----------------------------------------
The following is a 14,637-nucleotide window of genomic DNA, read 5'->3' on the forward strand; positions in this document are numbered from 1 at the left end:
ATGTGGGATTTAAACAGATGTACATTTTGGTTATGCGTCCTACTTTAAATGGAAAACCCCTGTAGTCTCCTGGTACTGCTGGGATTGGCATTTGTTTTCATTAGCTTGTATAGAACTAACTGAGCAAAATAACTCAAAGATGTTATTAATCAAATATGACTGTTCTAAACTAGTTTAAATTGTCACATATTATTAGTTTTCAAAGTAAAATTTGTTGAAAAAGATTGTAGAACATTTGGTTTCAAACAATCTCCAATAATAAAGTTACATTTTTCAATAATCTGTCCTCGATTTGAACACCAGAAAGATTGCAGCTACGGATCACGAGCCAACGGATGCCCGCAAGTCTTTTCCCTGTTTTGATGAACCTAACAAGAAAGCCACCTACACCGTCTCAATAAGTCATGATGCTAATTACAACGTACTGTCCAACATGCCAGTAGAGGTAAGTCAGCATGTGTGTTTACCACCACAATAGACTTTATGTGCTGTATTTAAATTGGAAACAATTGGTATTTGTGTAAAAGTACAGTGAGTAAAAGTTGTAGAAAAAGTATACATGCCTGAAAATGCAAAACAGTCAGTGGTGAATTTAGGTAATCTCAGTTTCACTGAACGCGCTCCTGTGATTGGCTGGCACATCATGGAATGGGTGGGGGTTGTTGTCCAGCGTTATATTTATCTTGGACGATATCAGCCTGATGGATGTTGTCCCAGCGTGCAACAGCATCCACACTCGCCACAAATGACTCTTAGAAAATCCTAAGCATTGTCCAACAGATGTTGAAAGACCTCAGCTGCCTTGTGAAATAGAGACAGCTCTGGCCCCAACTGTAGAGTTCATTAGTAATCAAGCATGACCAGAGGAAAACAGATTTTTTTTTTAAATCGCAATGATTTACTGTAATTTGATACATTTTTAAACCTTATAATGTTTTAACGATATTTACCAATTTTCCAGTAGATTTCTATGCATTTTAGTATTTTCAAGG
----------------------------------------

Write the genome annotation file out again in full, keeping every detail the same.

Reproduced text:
The following is a 14,637-nucleotide window of genomic DNA, read 5'->3' on the forward strand; positions in this document are numbered from 1 at the left end:
ATGTGGGATTTAAACAGATGTACATTTTGGTTATGCGTCCTACTTTAAATGGAAAACCCCTGTAGTCTCCTGGTACTGCTGGGATTGGCATTTGTTTTCATTAGCTTGTATAGAACTAACTGAGCAAAATAACTCAAAGATGTTATTAATCAAATATGACTGTTCTAAACTAGTTTAAATTGTCACATATTATTAGTTTTCAAAGTAAAATTTGTTGAAAAAGATTGTAGAACATTTGGTTTCAAACAATCTCCAATAATAAAGTTACATTTTTCAATAATCTGTCCTCGATTTGAACACCAGAAAGATTGCAGCTACGGATCACGAGCCAACGGATGCCCGCAAGTCTTTTCCCTGTTTTGATGAACCTAACAAGAAAGCCACCTACACCGTCTCAATAAGTCATGATGCTAATTACAACGTACTGTCCAACATGCCAGTAGAGGTAAGTCAGCATGTGTGTTTACCACCACAATAGACTTTATGTGCTGTATTTAAATTGGAAACAATTGGTATTTGTGTAAAAGTACAGTGAGTAAAAGTTGTAGAAAAAGTATACATGCCTGAAAATGCAAAACAGTCAGTGGTGAATTTAGGTAATCTCAGTTTCACTGAACGCGCTCCTGTGATTGGCTGGCACATCATGGAATGGGTGGGGGTTGTTGTCCAGCGTTATATTTATCTTGGACGATATCAGCCTGATGGATGTTGTCCCAGCGTGCAACAGCATCCACACTCGCCACAAATGACTCTTAGAAAATCCTAAGCATTGTCCAACAGATGTTGAAAGACCTCAGCTGCCTTGTGAAATAGAGACAGCTCTGGCCCCAACTGTAGAGTTCATTAGTAATCAAGCATGACCAGAGGAAAACAGATTTTTTTTTTAAATCGCAATGATTTACTGTAATTTGATACATTTTTAAACCTTATAATGTTTTAACGATATTTACCAATTTTCCAGTAGATTTCTATGCATTTTAGTATTTTCAAGG